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Fort Morgan Was Last Used in 1947

Viktoriia Makeenko
Naaman Fletcher - Flickr @naamanfletcher

The historic Fort Morgan was built on a 479-acre site at the mouth of Mobile Bay, Alabama, USA. Combined with Fort Gaines on Dauphin Island, the two forts provided coastal protection for Mobile Bay. Currently, the site is managed by the Alabama Historical Commission.

The fort received its name in honor of the hero of the War of Independence – General Daniel Morgan.

In 1818, the United States signed a contract for the construction of a large stone fort at Mobile Point, which was part of a program to strengthen coastal defense. Simond Bernard, one of Napolean’s military engineers, designed the fort. The project as a whole was overseen by Benjamin Hopkins.

Author: Naaman Fletcher – Flickr @naamanfletcher

Author: Naaman Fletcher – Flickr @naamanfletcher

Bernard’s design was for a pentagonal bastion fort, a style that was in favor during the age when cannons were employed in battle. Brick and mortar were primarily used since they were the most easily accessible local materials. Granite, sandstone, iron, and cement had to be shipped in.

The site chosen for the project was where Fort Boyer, an earthen and stockade fort, had originally stood to protect the bay from British naval attacks. Fort Bowyer was part of the War of 1812 and was active until Christmas 1814 when the Ghent Treaty was signed to end the war.

Construction of Fort Morgan began in 1819, but the project made little progress before 1821 because those in charge of the development kept perishing. Hopkins passed away from yellow fever and his replacement, Samuel Hawkins, passed on in 1821.

Author: Naaman Fletcher – Flickr @naamanfletcher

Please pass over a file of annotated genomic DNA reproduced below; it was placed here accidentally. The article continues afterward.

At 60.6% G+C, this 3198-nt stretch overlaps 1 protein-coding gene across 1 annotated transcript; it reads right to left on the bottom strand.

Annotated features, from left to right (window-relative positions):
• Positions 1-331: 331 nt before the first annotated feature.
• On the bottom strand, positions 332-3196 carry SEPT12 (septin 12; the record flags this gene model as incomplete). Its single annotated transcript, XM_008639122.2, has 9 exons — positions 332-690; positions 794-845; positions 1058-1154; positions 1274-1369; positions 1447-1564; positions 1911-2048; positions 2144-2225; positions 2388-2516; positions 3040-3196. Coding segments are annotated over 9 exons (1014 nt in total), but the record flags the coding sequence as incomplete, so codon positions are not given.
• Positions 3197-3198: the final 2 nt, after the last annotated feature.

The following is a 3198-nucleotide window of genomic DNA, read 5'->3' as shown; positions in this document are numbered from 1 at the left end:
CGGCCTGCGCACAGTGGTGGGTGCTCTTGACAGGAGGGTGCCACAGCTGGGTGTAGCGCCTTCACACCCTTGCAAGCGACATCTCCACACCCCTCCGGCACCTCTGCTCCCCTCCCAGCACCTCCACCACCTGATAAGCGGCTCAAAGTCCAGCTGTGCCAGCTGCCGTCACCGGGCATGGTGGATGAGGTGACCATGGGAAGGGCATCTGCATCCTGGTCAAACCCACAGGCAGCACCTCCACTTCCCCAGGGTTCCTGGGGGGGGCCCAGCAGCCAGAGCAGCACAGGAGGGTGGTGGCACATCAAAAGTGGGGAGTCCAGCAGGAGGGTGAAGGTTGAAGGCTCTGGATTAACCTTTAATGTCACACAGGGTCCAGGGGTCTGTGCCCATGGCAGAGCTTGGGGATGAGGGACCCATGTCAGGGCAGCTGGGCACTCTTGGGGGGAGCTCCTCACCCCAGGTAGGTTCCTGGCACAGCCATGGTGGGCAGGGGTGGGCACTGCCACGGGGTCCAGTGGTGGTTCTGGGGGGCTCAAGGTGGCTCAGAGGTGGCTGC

Author: Naaman Fletcher – Flickr @naamanfletcher

In the end, the army decided to transfer responsibility to the Engineering Corps. Even then, Captain Russey, who was in charge, had to pass supervision over to his lieutenant, Cornelius Ogden, when he fell ill.

However, the project did see more progress than before. Construction was mainly carried out using slaves and all work was completed in 1834. The first garrison arrived in March of that year.

On January 3, 1861, Fort Morgan was captured by Colonel John B. Todd with a company of Alabama volunteers. Given that the primary weak point was the Main Ship Channel near Fort Morgan, the Confederates sited 18 strong guns at the fort, aimed at the Channel.

Three years later, the Union’s naval forces were able to break through the blockade. They first recaptured Fort Gaines then besieged Fort Morgan for two weeks before the commander surrendered. After that, they used it as a reconnaissance base.

Author: Naaman Fletcher – Flickr @naamanfletcher

Author: Naaman Fletcher – Flickr @naamanfletcher

In the 1870s, a major reconstruction took place when the fort was given 12 lots of 200-pound Parrott rifled cannons. However, after that, the United States decided to close the fort.It fell into decline until 1895 when the Endicott Board decided to commence a program of building new, concrete batteries across the nation to improve defense.

Fort Morgan was chosen as one of the sites to receive new concrete batteries to replace its brick ones. Morgan’s five concrete batteries were supported by new technologies for fire control, electricity, and communications. The batteries were named Bowyer, Dearborn, Duportail, Thomas, and Schenk.

Between the years of 1900 and 1923, Fort Morgan was the largest permanent military base in Alabama, with over 100 structures and 400 soldiers.

Author: Naaman Fletcher – Flickr @naamanfletcher

Author: Naaman Fletcher – Flickr @naamanfletcher